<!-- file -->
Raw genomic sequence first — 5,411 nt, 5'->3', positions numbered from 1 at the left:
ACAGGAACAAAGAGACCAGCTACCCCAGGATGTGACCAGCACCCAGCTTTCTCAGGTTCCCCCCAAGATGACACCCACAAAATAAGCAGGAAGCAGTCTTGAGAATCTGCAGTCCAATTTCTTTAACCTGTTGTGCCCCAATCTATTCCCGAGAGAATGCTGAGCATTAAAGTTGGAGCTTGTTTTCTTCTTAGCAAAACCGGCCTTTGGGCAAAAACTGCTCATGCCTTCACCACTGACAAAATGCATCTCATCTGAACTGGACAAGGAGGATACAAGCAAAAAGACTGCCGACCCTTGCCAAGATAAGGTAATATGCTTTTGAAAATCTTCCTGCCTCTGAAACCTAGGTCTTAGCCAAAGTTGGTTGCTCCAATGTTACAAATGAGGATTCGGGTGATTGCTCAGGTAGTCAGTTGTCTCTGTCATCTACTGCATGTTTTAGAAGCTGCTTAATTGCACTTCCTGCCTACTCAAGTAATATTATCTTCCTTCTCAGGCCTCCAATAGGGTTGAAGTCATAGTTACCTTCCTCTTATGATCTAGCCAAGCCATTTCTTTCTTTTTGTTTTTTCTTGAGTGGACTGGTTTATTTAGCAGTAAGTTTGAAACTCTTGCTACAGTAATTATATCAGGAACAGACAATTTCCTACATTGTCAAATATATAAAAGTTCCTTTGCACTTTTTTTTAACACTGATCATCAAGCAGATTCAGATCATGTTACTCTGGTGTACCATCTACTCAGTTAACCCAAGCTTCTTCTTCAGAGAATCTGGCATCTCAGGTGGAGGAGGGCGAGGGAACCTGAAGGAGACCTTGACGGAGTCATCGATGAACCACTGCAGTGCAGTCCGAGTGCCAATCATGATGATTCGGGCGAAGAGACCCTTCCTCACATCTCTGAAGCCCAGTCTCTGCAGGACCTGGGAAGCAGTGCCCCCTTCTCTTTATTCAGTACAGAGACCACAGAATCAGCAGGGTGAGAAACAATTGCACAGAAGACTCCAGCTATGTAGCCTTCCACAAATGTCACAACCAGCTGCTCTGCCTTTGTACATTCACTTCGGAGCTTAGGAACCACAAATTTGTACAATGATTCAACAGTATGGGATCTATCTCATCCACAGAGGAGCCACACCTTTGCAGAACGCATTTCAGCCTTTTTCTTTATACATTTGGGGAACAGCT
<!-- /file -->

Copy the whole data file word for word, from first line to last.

Raw genomic sequence first — 5,411 nt, 5'->3', positions numbered from 1 at the left:
ACAGGAACAAAGAGACCAGCTACCCCAGGATGTGACCAGCACCCAGCTTTCTCAGGTTCCCCCCAAGATGACACCCACAAAATAAGCAGGAAGCAGTCTTGAGAATCTGCAGTCCAATTTCTTTAACCTGTTGTGCCCCAATCTATTCCCGAGAGAATGCTGAGCATTAAAGTTGGAGCTTGTTTTCTTCTTAGCAAAACCGGCCTTTGGGCAAAAACTGCTCATGCCTTCACCACTGACAAAATGCATCTCATCTGAACTGGACAAGGAGGATACAAGCAAAAAGACTGCCGACCCTTGCCAAGATAAGGTAATATGCTTTTGAAAATCTTCCTGCCTCTGAAACCTAGGTCTTAGCCAAAGTTGGTTGCTCCAATGTTACAAATGAGGATTCGGGTGATTGCTCAGGTAGTCAGTTGTCTCTGTCATCTACTGCATGTTTTAGAAGCTGCTTAATTGCACTTCCTGCCTACTCAAGTAATATTATCTTCCTTCTCAGGCCTCCAATAGGGTTGAAGTCATAGTTACCTTCCTCTTATGATCTAGCCAAGCCATTTCTTTCTTTTTGTTTTTTCTTGAGTGGACTGGTTTATTTAGCAGTAAGTTTGAAACTCTTGCTACAGTAATTATATCAGGAACAGACAATTTCCTACATTGTCAAATATATAAAAGTTCCTTTGCACTTTTTTTTAACACTGATCATCAAGCAGATTCAGATCATGTTACTCTGGTGTACCATCTACTCAGTTAACCCAAGCTTCTTCTTCAGAGAATCTGGCATCTCAGGTGGAGGAGGGCGAGGGAACCTGAAGGAGACCTTGACGGAGTCATCGATGAACCACTGCAGTGCAGTCCGAGTGCCAATCATGATGATTCGGGCGAAGAGACCCTTCCTCACATCTCTGAAGCCCAGTCTCTGCAGGACCTGGGAAGCAGTGCCCCCTTCTCTTTATTCAGTACAGAGACCACAGAATCAGCAGGGTGAGAAACAATTGCACAGAAGACTCCAGCTATGTAGCCTTCCACAAATGTCACAACCAGCTGCTCTGCCTTTGTACATTCACTTCGGAGCTTAGGAACCACAAATTTGTACAATGATTCAACAGTATGGGATCTATCTCATCCACAGAGGAGCCACACCTTTGCAGAACGCATTTCAGCCTTTTTCTTTATACATTTGGGGAACAGCT